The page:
I was doubly satisfied to be a part of a group of items that included pieces I have previously featured here, like this bright blue mini cupboard from oldcrowfarm. That's confirmation of my excellent taste, right?
Some of my perennial favorite shops were also featured in the article, like TheLovelys, which has this fantastic antique fan. I have also featured blackeyedsusan previously, and I love this driftwood chalkboard as much as the mirror I previously posted. Fellow Design Style Guide member ShakaStudios was included with this great folding quilt rack.
I was led to some new favorite shops, too. Don't you love this chair from summerland?
I really enjoy the chippy paint patina on this vintage wall sconce from dkgeneralstore.
This cobbler's bench from brandmojointeriors combines reclaimed pine with beautiful craftsmanship to create a simple but pretty piece.
Be sure to read the whole article for more eye candy, and visit the Flickr album and the Wood & Wool Stool shop.

Friday, December 25, 2009

Merry Christmas

I hope your day was as lovely as mine was today. I took some pictures to share. (Paper lantern my boss brought back from Germany, re-wired to work in America, and found a converter for the bulb.) (Christmas card painted by my friend Oren, who is an accomplished water color artist.)
(Stockings hung with care.)
( Wooden tree, Snowman and Santa.)
(Blocks and lights.)
(Ceramic tree.)
(Evidence of little ones.)
(Joy, in its natural form.)

Wednesday, December 23, 2009

Painted Den

As I referenced before, we recently painted our den Benjamin Moore's Shenandoah Taupe. We're almost gotten everything back to where it needs to go. This is a small table in the corner; it also has a chair that didn't make it into the photo.
My spot on the couch. Much Etsying and blogging goes on here.
My husband's side of the couch and his chair, with easy access to electric guitar and amp. Note the egg crate used to keep magazines in check.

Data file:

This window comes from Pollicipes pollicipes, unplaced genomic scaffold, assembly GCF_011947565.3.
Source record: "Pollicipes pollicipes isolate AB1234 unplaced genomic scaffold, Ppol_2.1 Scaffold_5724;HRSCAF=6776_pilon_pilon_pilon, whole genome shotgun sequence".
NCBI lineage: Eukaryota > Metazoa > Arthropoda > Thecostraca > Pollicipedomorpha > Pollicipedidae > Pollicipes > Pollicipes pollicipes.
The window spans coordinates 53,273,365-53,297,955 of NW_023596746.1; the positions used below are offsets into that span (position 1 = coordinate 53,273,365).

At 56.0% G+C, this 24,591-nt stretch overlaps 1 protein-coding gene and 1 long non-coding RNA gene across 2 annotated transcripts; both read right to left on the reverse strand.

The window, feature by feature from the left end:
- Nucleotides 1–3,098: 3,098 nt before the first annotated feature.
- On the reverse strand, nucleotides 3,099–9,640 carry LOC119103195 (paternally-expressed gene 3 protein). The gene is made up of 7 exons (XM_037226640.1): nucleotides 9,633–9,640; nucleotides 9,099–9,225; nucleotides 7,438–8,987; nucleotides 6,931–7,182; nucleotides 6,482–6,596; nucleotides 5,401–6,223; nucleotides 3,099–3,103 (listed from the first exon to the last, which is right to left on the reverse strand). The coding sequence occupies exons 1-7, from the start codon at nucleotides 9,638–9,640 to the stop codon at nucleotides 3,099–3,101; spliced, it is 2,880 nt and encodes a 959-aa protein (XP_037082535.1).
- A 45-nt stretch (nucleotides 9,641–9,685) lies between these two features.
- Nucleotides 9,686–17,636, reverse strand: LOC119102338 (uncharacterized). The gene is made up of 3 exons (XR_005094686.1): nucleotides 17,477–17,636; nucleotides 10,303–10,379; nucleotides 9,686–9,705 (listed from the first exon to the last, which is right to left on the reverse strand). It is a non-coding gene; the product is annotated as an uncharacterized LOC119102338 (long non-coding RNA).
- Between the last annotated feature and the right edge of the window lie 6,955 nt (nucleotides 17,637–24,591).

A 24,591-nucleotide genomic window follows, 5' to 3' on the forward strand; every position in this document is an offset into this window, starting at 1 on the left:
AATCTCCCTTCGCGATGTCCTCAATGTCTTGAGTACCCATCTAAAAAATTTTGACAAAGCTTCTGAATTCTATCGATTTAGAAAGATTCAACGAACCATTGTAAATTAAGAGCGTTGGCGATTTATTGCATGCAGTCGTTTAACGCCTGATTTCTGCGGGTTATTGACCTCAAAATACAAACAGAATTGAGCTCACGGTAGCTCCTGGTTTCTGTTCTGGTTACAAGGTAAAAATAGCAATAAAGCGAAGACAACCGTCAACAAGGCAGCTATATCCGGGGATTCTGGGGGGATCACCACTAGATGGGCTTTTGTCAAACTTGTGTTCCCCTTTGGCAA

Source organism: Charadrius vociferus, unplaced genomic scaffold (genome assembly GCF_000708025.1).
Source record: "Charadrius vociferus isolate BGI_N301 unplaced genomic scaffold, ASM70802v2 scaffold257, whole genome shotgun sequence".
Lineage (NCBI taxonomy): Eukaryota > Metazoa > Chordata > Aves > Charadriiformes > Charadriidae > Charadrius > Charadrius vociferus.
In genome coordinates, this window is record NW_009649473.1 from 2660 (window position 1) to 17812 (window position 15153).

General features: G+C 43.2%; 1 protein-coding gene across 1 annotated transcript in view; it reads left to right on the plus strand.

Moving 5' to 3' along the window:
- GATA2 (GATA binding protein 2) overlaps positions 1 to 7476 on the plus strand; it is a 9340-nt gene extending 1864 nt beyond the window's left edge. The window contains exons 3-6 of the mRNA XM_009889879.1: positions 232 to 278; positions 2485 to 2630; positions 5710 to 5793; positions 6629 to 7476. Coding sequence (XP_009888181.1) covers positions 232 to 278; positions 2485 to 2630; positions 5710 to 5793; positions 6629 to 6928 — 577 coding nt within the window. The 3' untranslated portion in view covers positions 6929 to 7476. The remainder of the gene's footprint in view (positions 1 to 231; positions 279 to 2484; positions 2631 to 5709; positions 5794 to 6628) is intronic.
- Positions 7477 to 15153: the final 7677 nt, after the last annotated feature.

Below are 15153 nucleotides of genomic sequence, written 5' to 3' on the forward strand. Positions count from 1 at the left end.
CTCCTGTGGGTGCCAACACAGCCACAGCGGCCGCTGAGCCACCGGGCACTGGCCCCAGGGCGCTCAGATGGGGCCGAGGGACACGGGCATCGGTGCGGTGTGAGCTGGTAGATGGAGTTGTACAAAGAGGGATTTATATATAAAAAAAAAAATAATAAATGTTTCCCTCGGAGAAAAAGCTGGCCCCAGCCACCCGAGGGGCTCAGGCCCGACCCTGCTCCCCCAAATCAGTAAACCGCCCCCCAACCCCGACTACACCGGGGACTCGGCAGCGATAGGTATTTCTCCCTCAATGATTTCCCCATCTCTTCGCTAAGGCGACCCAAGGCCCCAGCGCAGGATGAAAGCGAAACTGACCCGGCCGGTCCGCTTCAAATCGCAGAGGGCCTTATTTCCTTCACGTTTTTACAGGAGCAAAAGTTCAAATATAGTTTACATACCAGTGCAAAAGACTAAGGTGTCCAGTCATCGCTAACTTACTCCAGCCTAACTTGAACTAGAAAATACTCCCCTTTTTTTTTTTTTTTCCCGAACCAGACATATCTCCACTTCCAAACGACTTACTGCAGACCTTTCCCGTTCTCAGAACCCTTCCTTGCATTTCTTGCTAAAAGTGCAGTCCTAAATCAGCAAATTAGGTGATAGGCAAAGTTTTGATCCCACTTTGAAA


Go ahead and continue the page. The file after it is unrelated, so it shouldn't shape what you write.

The fireplace with oil painting and birch candles on the mantle.
The Beast. We had to move this thing away from the wall so that we would have paint on the wall behind it, not just around it. A few more things will probably make it to the top shelves, and I plan to rotate the vignettes for variety.
A view of most of the room. Someday we'll pull up the carpet and put down hardwood, and I'm not thrilled with the ceiling fan, either. But we're getting there, slowly making the house our home. I will post pictures again once we put all the pictures back on the walls, and get the curtains up. I have white birch poles to use as curtain rods.

Tuesday, December 22, 2009

Introspection And Gray Matter

So many decisions in life seem to have binary, black and white choices. Admittedly, black and white can be among the most striking combinations of color. (I bought the molas above and below from molamama. I plan to hang them in my studio.)
In any difficult situation, counting the options available to you may help. Some assign weights to pros and cons, though I find numbers better as decor than in mathematical equations. The number 9 plaque below is very similar to a number 3 plaque I have in my studio. Find this one at VintageMarquise.
Let's hope your decision-making is less complicated than deciphering this diagram of how an automobile works. In the event that this diagram will actually help your decision, you can buy it from vintagehomerecycled. Frame it on a wall to remind you how complicated some things in life can be.
The bird song digital art collage from synchronicity313 will lighten your heart as you consider the paths your life can take. The bird notes make my heart sing, and I would love to see this on my wall every day.